AMY GOODMAN: So, you have been deeply involved now with trying to get particularly European companies to tell the United States they will not allow their drugs to be used to execute people. Explain the approach you’ve taken, how you have really led to the shortage of execution drugs in America.
MAYA FOA: Well, what’s interesting about the lethal injection is that, actually, manufacturers have never wanted their medicines used in executions. And that shouldn’t be a surprise to anyone. These companies make drugs to save and improve the lives and health of patients. So, what happened in 2010, when states began to run out of a particular drug, they moved over—they started to buy drugs from a driving school in London. So, at that stage, I started to look into the supply chain and realized very quickly that the companies who—the legitimate manufacturers who are making these products do not want them used to kill prisoners—and not just to kill prisoners, but sometimes to torture and end the lives of prisoners. So, what we have done, what I have done, working with companies, now over 30 global manufacturers, is work together with them to help them protect their medicines from this lethal misuse.
You imagine, you’re a company. You make medicines that are designed to advance wellness, to improve lives, to save lives. And you have states who are diverting your products, against your will—and you’ve said many, many times—this has been going on for decades—you’ve said many times you don’t want your drugs used for this purpose. They divert the drugs. They use them to sometimes torture and kill prisoners. And that is not only bad for you in corporate terms, in commercial terms. You risk legal liability, and it’s fundamentally opposite to what you’ve spent your entire time—you’ve got scientists, you’ve got doctors, you’ve got people working in this company to make products to save lives. So, I have helped scores of companies design distribution controls that enable them to direct where the drugs go, so that they go to legitimate medical users of the drugs—hospitals, acute care facilities—and that they’re not diverted to prisons who use those medicines to torture and kill prisoners.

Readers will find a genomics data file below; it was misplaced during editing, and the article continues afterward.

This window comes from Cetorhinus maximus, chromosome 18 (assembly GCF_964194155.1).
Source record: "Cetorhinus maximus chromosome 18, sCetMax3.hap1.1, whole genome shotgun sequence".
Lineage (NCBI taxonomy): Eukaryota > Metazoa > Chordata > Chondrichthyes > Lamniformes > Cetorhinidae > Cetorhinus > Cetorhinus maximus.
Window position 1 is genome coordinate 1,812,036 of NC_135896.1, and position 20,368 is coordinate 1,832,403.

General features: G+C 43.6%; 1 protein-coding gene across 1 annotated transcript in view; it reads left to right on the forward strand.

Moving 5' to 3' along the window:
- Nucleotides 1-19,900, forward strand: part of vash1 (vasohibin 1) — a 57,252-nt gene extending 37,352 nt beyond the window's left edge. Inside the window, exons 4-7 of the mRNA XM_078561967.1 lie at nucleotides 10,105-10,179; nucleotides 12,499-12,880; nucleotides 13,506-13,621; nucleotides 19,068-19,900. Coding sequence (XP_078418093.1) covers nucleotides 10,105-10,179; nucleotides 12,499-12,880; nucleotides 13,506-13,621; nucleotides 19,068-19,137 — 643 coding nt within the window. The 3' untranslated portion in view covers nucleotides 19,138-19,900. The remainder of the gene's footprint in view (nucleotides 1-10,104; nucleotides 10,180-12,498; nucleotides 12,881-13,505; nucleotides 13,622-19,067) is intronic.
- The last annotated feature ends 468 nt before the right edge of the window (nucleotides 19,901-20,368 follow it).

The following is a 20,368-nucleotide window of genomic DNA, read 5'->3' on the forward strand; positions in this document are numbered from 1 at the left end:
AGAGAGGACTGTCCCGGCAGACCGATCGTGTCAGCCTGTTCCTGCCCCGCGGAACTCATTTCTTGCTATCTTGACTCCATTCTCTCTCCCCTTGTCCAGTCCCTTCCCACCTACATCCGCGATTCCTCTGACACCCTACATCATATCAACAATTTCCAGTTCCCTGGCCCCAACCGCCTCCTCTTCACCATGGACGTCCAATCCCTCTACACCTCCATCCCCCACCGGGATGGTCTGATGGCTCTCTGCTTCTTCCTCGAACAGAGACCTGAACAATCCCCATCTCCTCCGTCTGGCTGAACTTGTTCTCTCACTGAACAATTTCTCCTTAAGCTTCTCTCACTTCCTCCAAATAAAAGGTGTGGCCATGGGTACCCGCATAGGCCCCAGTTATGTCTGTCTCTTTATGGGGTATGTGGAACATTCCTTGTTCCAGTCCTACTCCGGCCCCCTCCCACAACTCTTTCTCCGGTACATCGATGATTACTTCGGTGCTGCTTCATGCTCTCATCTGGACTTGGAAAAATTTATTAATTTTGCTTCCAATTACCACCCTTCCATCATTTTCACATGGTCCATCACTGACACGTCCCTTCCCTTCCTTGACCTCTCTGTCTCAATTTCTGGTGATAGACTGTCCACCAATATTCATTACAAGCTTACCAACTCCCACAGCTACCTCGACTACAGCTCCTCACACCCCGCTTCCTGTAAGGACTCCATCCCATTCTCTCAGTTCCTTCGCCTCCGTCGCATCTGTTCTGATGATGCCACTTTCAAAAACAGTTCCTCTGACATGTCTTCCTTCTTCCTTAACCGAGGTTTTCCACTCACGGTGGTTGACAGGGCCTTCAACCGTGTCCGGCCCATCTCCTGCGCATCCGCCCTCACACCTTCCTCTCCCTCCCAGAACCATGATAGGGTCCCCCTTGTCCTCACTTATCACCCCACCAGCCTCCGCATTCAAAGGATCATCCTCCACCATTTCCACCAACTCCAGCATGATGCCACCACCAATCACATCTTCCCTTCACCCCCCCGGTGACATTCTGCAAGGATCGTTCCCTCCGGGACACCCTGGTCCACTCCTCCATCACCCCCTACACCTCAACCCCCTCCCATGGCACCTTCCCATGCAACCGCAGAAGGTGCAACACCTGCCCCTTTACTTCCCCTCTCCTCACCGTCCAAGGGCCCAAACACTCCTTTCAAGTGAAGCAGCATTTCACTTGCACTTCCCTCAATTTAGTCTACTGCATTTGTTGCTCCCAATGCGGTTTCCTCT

AMY GOODMAN: So, talk about some of those companies—for example, Lundbeck.
MAYA FOA: Lundbeck was a company—is a company that makes pentobarbital—made pentobarbital. And they were deeply opposed to the use of their medicines in executions. This was around 2011, when states started to move to pentobarbital because there was a shortage, a domestic shortage, of sodium thiopental. Lundbeck said, from the outset, “We don’t want our drugs used in executions,” and then, over the course of a few months, designed and implemented distribution controls to prevent their drugs being used to kill prisoners in Texas, Missouri and elsewhere. They were aware that this drug, pentobarbital—again, an experimental new drug. It hadn’t been used in executions before. The combination, the way in which it was being used in certain states, you would not even have been allowed to do that to an animal. The American Veterinary Medical Association forbids the use of these combinations of drugs, including the paralytic agent that I mentioned, to euthanize animals. And yet, states were saying that this was the appropriate way to end the lives of prisoners on death row.
So Lundbeck put in place the controls. They announced them in July of 2011. And states that had a supply of pentobarbital used that supply for a couple of years, until the drugs expired. The drugs expired, all of them, in 2013. And because the controls have been effective, states haven’t been able to get pentobarbital anymore, and that’s why we started to see the changes to new protocols. Our concern, of course, is that these new protocols are not better or safer or more efficacious or more pleasing to the industry than any of the other protocols. And really what we should be seeing is state agencies heeding the increasingly vocal and numerous calls and aggressive calls from the industry saying, “We don’t want these medicines used in this way.” And they should be respecting the interests of business, and they should be moving away from this misuse—you know, this lethal misuse of medicines.